But if your expectations focus on price, you might look at the Walmart Ozark Trail Camping Chair for $5.98 . . . and think maybe you should just buy a cheap chair instead.

Not so fast.

Is the Ozark Trail Chair a great deal? I’ve used, and broken, and had chairs break underneath me and spill my drink plenty of times in the past — and all of them were cheap camp chairs that lasted a season and ended up in the landfill.

Cheap gear that quickly ends up in a landfill is not a good value for anyone. The ALPS Mountaineering Adventure Chair is built to last. More importantly, it’s built to survive the beach and wet rafting trips.

I’m glad I bought two and I expect them to be in my camp chair rotation for years to come.



This photo shows the ALPS Mountaineering Adventure Chair inside of its included carry case.
So why does the top of the chair need to stick out of the bag?

The ALPS Mountaineering Adventure Chair has one big drawback — no cup holders. Part of its compact yet strong design is to forego arm rests, which are often used for cup holders. This means that on leisurely camping trips when space isn’t an issue, I’ll still take more lounge-friendly chairs like the YETI Trailhead Camp Chair or the GSI Outdoors Freestyle Rocker.

Even so, the compact design is great when you have a lot of people crowding around a campfire — having a few chairs that aren’t ridiculously wide do help manage chair placement and people traffic around the fire.

I also have a tiny, puzzling drawback: The included carrying case is just a little short and a little too snug. Sure, I can get the chair into the bag, but I have to pay attention, and putting a camp chair in a bag should require barely any attention. The bag should have a slightly bigger diameter because the bag doesn’t have to be snug. And it’s inexplicably a couple inches too short — the backrest pokes out the top just a bit. I can not come up with a reason why a slightly longer bag would be a bad thing. I’m nitpicking here, but everyone who puts the camp chair away in the bag is confused about why it won’t go down all the way . . . when it is down as far as it can go. Weird.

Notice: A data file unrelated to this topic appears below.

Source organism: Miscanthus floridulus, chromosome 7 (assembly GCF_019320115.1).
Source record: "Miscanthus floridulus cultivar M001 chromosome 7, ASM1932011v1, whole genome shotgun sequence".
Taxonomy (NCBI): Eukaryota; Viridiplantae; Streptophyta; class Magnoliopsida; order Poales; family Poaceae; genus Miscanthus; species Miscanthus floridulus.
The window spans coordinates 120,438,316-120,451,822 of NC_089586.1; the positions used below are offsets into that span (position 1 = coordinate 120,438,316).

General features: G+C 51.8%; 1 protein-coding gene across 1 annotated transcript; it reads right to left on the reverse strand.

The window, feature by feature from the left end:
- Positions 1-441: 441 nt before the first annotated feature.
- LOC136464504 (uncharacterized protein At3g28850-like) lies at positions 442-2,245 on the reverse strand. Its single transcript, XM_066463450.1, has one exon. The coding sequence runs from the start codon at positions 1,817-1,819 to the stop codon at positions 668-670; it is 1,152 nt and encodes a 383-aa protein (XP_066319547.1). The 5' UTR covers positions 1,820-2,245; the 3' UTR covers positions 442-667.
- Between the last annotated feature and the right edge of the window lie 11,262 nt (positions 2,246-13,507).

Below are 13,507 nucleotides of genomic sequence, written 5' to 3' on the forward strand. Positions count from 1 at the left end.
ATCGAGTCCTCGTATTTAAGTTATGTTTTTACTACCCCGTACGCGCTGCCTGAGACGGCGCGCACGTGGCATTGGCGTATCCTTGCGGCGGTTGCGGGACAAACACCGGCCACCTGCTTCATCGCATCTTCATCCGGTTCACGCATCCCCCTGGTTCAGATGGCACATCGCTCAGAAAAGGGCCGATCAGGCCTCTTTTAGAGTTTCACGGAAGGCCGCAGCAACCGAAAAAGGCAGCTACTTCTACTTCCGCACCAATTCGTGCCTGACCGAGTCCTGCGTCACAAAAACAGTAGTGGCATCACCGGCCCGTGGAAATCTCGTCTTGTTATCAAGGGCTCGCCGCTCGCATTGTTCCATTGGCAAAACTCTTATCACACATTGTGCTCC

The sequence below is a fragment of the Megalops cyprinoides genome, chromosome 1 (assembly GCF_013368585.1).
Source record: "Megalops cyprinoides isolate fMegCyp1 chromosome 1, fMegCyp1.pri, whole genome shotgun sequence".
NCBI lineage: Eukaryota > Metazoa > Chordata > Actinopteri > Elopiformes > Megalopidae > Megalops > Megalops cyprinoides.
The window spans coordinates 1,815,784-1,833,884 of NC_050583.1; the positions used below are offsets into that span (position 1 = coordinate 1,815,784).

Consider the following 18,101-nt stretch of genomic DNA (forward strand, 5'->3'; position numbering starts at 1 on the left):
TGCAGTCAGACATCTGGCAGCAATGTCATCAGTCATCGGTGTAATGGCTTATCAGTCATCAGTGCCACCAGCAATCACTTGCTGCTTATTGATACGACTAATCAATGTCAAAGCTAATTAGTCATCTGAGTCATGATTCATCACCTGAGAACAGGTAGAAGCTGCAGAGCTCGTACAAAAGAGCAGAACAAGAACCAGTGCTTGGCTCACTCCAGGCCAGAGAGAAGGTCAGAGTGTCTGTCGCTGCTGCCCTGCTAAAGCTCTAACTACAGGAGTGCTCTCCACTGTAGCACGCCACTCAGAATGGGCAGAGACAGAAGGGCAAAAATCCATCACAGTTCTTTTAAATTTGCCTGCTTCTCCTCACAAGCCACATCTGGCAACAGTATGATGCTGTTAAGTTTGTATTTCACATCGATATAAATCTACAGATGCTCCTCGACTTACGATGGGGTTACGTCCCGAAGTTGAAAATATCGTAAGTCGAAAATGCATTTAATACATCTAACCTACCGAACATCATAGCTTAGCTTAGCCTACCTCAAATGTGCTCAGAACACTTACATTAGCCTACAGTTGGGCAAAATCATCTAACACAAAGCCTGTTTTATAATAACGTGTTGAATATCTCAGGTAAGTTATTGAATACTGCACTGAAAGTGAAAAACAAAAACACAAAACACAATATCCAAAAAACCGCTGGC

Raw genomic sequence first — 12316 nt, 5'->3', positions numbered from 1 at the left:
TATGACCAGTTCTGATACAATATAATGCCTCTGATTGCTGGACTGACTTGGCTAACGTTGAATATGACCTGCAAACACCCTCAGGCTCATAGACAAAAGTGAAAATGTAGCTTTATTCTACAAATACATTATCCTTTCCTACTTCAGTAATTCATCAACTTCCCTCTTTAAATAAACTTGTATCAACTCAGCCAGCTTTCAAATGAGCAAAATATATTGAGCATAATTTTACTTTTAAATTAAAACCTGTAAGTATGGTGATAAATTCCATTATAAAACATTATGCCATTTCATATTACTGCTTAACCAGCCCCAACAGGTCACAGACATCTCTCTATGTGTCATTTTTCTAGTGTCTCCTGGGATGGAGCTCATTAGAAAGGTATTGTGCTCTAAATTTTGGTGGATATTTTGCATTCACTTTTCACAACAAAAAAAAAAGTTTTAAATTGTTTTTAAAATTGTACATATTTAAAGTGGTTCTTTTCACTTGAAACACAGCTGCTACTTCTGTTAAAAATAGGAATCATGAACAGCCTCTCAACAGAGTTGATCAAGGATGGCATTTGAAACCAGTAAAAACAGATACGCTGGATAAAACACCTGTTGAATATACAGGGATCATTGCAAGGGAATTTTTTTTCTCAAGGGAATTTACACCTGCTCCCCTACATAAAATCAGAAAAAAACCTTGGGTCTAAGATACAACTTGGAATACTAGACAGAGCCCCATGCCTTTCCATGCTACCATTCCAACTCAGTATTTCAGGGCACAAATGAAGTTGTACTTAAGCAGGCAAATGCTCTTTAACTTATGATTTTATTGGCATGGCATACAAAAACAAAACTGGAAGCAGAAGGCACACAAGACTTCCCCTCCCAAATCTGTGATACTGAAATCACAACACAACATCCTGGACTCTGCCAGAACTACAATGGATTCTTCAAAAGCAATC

Competitive Alternatives & Options

There aren’t many camp chairs with the same basic collapsible design like the ALPS Mountaineering Adventure Chair. However, there are some alternative options that get close to the packable simplicity of the ALPS Adventure Chair:

Eureka Lowrider Chair — The Eureka Lowrider folds up slightly smaller than the ALPS Adventure Chair and weighs a few ounces less. Another benefit is that it comes with a cupholder. The only drawback is that its seat height is 12 inches — as the name suggests. If you want a packable camp chair with a bit more relaxing ergonomics, check out the Lowrider Chair.

GCI Outdoor Quik-E-Seat Chair — The GCI Outdoor Quik-E-Seat is a cross between a folding stool and a camp chair. The biggest benefits is it’s small packed size, 4 lbs 6 oz weight, and drink holder. The biggest drawback is that it’s made for more upright sitting.

The Verdict

If you’re tired of cheap camp chairs falling apart when you’re trying to have a good time camping, grab a couple of ALPS Mountaineering Adventure Chairs. They’re great for guests at your camping spot, great for eating, great for kids, great for roasting marshmallows, and great for sitting at the river bank with your feet in cool water. They’re also built to last far longer than the department store chairs you see poking out of boxes in the aisles each summer. Like I said, if you’d rather not send cheap chairs to the landfill, the ALPS Mountaineering Adventure Chair is a good place to start. Highly recommended.

Get the Gear:

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ALPS Adventure Chair
Heavy-duty mesh sheds water and dries fast
Rugged design has a 400-pound weight capacity!
A bit more compact than most similarly designed camp chairs
No cup holder!